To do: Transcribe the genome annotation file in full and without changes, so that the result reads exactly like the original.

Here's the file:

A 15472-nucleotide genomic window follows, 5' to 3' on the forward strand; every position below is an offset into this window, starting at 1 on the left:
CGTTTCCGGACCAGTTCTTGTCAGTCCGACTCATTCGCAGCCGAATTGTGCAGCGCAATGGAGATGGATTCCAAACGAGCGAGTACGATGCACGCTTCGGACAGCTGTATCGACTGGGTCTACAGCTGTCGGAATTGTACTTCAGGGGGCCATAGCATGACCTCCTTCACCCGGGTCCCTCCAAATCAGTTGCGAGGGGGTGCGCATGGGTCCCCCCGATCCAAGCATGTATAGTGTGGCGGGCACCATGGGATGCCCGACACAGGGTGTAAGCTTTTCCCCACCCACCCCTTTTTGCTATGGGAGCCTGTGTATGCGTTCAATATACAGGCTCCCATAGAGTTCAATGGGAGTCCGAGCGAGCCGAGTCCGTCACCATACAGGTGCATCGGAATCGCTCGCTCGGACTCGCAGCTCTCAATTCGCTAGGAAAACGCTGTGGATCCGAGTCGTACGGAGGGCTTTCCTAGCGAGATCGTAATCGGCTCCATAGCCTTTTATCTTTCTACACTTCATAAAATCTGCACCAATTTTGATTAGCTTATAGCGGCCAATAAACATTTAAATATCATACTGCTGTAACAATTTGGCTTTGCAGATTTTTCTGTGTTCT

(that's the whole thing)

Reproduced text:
A 15472-nucleotide genomic window follows, 5' to 3' on the forward strand; every position below is an offset into this window, starting at 1 on the left:
CGTTTCCGGACCAGTTCTTGTCAGTCCGACTCATTCGCAGCCGAATTGTGCAGCGCAATGGAGATGGATTCCAAACGAGCGAGTACGATGCACGCTTCGGACAGCTGTATCGACTGGGTCTACAGCTGTCGGAATTGTACTTCAGGGGGCCATAGCATGACCTCCTTCACCCGGGTCCCTCCAAATCAGTTGCGAGGGGGTGCGCATGGGTCCCCCCGATCCAAGCATGTATAGTGTGGCGGGCACCATGGGATGCCCGACACAGGGTGTAAGCTTTTCCCCACCCACCCCTTTTTGCTATGGGAGCCTGTGTATGCGTTCAATATACAGGCTCCCATAGAGTTCAATGGGAGTCCGAGCGAGCCGAGTCCGTCACCATACAGGTGCATCGGAATCGCTCGCTCGGACTCGCAGCTCTCAATTCGCTAGGAAAACGCTGTGGATCCGAGTCGTACGGAGGGCTTTCCTAGCGAGATCGTAATCGGCTCCATAGCCTTTTATCTTTCTACACTTCATAAAATCTGCACCAATTTTGATTAGCTTATAGCGGCCAATAAACATTTAAATATCATACTGCTGTAACAATTTGGCTTTGCAGATTTTTCTGTGTTCT